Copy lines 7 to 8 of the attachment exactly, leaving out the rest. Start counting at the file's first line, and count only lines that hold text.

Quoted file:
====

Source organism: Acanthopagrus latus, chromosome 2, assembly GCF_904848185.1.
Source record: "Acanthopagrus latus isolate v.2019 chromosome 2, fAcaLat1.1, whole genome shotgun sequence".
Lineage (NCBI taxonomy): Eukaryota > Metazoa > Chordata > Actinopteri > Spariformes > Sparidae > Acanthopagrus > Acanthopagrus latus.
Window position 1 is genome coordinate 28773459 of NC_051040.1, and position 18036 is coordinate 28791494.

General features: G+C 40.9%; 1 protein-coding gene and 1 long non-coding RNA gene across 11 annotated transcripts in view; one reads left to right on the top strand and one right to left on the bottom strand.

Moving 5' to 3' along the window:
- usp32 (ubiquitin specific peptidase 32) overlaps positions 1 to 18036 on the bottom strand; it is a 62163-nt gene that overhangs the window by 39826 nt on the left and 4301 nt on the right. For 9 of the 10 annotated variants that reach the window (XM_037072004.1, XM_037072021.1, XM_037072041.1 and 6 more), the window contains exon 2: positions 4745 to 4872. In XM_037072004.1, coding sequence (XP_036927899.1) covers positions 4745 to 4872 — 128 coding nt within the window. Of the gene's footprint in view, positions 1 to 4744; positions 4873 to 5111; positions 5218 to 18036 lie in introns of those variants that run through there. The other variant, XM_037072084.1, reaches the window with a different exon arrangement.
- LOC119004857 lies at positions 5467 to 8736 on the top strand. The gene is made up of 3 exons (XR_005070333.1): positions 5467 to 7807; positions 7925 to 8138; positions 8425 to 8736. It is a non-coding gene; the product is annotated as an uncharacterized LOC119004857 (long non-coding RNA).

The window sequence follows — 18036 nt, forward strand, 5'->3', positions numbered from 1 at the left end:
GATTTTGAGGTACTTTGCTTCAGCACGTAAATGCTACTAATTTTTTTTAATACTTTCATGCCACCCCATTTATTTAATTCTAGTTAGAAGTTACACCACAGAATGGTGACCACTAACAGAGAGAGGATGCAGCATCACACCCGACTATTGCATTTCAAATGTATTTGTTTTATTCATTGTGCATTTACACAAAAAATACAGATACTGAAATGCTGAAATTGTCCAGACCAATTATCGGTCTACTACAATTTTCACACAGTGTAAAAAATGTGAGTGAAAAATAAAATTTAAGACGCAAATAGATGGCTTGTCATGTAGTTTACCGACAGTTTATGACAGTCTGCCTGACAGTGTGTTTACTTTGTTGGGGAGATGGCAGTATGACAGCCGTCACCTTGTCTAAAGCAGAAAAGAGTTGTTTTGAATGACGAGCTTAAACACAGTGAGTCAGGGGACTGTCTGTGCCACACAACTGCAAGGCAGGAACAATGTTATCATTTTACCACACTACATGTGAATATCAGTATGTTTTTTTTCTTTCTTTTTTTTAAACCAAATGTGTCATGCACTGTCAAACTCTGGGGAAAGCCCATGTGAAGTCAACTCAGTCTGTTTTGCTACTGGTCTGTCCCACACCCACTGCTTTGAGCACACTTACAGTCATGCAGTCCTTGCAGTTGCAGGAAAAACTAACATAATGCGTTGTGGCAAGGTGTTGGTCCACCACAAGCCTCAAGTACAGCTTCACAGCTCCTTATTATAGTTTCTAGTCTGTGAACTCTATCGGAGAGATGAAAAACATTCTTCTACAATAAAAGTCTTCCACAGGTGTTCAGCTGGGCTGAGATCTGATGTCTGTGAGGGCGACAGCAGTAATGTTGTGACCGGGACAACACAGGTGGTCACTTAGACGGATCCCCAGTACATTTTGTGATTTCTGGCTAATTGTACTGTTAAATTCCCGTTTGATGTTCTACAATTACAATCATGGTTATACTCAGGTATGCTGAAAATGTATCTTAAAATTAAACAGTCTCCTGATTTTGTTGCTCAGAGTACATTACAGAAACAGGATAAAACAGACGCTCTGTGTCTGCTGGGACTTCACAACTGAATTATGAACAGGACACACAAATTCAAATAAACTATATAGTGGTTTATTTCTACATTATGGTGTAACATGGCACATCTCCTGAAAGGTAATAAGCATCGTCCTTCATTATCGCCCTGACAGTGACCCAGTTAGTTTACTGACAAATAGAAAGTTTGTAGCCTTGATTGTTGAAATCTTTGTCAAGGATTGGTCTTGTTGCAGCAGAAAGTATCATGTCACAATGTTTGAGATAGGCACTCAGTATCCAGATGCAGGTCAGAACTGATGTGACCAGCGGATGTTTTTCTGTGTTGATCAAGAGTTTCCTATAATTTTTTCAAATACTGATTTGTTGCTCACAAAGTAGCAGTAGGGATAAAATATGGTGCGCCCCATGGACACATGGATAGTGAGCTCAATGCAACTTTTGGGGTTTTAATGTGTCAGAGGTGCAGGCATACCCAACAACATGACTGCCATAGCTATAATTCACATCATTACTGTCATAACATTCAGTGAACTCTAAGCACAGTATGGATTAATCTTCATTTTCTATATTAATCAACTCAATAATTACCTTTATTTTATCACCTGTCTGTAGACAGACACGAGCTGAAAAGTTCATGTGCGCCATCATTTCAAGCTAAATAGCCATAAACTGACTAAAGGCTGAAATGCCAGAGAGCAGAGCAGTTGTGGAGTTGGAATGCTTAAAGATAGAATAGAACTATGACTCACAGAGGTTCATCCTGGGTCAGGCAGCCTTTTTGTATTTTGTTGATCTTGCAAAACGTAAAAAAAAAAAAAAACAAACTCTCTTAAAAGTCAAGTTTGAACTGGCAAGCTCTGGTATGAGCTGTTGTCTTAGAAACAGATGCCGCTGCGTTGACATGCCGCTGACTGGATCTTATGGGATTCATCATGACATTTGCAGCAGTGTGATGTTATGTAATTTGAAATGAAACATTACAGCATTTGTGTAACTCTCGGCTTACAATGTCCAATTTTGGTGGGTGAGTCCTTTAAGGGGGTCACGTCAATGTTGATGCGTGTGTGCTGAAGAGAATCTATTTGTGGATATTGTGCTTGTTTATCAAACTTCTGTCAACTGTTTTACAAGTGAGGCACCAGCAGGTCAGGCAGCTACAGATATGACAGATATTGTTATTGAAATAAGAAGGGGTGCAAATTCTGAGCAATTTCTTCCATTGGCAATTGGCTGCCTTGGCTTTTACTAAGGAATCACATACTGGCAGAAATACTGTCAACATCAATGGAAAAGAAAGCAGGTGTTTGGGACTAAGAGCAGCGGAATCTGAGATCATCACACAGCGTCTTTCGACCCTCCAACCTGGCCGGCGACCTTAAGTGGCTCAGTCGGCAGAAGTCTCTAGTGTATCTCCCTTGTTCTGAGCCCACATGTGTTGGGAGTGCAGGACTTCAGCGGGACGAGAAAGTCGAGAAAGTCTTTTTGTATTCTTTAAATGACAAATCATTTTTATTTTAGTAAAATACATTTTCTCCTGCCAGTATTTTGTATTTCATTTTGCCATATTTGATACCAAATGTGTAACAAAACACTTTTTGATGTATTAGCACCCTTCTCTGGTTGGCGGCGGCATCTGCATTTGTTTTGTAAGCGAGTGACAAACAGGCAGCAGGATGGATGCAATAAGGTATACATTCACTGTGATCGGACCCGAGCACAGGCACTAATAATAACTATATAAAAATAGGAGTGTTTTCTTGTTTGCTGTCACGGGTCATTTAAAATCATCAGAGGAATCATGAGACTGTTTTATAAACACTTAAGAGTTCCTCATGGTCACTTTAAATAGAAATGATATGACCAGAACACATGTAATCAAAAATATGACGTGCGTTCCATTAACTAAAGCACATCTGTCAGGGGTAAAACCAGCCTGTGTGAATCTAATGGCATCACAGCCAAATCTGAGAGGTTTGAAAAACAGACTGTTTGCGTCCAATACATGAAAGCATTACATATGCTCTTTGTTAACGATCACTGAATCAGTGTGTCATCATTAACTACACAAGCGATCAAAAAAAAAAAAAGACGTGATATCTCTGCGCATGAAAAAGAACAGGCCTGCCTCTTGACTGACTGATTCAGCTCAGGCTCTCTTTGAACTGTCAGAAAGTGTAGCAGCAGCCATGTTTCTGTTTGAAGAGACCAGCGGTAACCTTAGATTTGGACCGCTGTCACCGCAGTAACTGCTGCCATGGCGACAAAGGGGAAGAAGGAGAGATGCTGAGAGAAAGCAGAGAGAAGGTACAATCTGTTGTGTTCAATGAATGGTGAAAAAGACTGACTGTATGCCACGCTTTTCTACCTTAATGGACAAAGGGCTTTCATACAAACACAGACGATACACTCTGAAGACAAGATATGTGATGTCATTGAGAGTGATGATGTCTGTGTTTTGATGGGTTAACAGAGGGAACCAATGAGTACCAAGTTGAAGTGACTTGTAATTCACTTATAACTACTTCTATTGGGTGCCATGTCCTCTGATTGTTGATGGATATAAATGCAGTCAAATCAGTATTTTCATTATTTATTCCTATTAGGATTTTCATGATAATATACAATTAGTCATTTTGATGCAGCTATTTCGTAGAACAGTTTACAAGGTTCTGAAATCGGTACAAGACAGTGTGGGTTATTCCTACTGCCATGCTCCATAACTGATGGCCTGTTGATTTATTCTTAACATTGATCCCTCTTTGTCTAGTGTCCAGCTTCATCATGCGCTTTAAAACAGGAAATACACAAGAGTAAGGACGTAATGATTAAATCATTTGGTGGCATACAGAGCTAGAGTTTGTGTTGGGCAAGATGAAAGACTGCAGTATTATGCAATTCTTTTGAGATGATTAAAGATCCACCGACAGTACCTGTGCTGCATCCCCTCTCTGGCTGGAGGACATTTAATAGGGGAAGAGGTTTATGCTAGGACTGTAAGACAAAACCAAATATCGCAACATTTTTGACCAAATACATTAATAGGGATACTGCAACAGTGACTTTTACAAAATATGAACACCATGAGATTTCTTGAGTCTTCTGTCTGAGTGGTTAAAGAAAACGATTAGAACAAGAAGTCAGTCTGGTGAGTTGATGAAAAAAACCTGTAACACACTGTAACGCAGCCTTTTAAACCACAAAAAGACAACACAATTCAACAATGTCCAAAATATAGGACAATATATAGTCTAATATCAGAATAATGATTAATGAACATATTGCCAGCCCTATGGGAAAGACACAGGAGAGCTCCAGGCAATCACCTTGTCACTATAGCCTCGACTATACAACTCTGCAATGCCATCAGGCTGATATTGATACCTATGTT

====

- usp32 (ubiquitin specific peptidase 32) overlaps positions 1 to 18036 on the bottom strand; it is a 62163-nt gene that overhangs the window by 39826 nt on the left and 4301 nt on the right. For 9 of the 10 annotated variants that reach the window (XM_037072004.1, XM_037072021.1, XM_037072041.1 and 6 more), the window contains exon 2: positions 4745 to 4872. In XM_037072004.1, coding sequence (XP_036927899.1) covers positions 4745 to 4872 — 128 coding nt within the window. Of the gene's footprint in view, positions 1 to 4744; positions 4873 to 5111; positions 5218 to 18036 lie in introns of those variants that run through there. The other variant, XM_037072084.1, reaches the window with a different exon arrangement.
- LOC119004857 lies at positions 5467 to 8736 on the top strand. The gene is made up of 3 exons (XR_005070333.1): positions 5467 to 7807; positions 7925 to 8138; positions 8425 to 8736. It is a non-coding gene; the product is annotated as an uncharacterized LOC119004857 (long non-coding RNA).